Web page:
As you prepare for your Colorado divorce, your financial situation will become a topic of importance. After marriage, most couples become reliant on one another’s income. With shared finances, it is difficult to separate with a divorce. This is why courts may decide that alimony is necessary or temporary maintenance.

When you have combined income, the courts will look at the amount you earn as a couple. According to marital laws, if you earn 75,000 dollars or less, then the payments are 40 percent of the higher earner’s income and less than 50 percent of the lower earner’s income. If calculations turn up a negative number or zero, then there is no alimony. However, if the number is more than zero, then the number may be the monthly allowance. If a calculation does not seem just, the court may change the ruling. If a court decides to go this route, then an explanation for the deviations needs filing.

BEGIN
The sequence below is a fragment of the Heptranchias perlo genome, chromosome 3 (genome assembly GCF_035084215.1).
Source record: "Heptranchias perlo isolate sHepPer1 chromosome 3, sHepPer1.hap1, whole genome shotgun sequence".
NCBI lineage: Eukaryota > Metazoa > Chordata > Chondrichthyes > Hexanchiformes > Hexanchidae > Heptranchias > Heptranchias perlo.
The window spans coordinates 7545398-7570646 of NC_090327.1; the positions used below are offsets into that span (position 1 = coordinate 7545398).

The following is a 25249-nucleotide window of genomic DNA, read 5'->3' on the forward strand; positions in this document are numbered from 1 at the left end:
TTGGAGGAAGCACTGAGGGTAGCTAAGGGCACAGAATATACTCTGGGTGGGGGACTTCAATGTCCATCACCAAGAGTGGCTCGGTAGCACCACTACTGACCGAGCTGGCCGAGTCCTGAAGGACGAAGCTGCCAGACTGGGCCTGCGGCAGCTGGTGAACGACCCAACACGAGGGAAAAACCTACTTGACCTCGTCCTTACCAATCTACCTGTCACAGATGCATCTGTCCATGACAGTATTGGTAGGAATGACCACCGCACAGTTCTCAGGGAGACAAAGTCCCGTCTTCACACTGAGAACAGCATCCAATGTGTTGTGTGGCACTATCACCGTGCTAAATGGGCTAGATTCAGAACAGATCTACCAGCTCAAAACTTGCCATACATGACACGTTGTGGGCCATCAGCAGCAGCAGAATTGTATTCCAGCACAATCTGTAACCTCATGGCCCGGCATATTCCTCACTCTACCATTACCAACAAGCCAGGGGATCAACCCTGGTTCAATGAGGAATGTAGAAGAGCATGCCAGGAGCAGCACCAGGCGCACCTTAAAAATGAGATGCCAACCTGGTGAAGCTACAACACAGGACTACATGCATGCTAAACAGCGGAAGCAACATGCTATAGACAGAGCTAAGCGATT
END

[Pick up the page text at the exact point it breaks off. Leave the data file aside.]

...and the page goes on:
Other factors that may contribute to the alimony calculation is whether one of the spouses can maintain his or her reasonable needs. A court will decide whether one of the spouses can reasonably find work. In addition, courts will pay attention to the type of property or assets that the other spouse owns. Now, if children are involved, this is yet another factor that will determine how much one spouse can earn. After all, the custodial parent may be more likely to receive alimony.

By no means is the information presented here supposed to be legal advice. This is simple information to help inform you on the way that Colorado calculates alimony.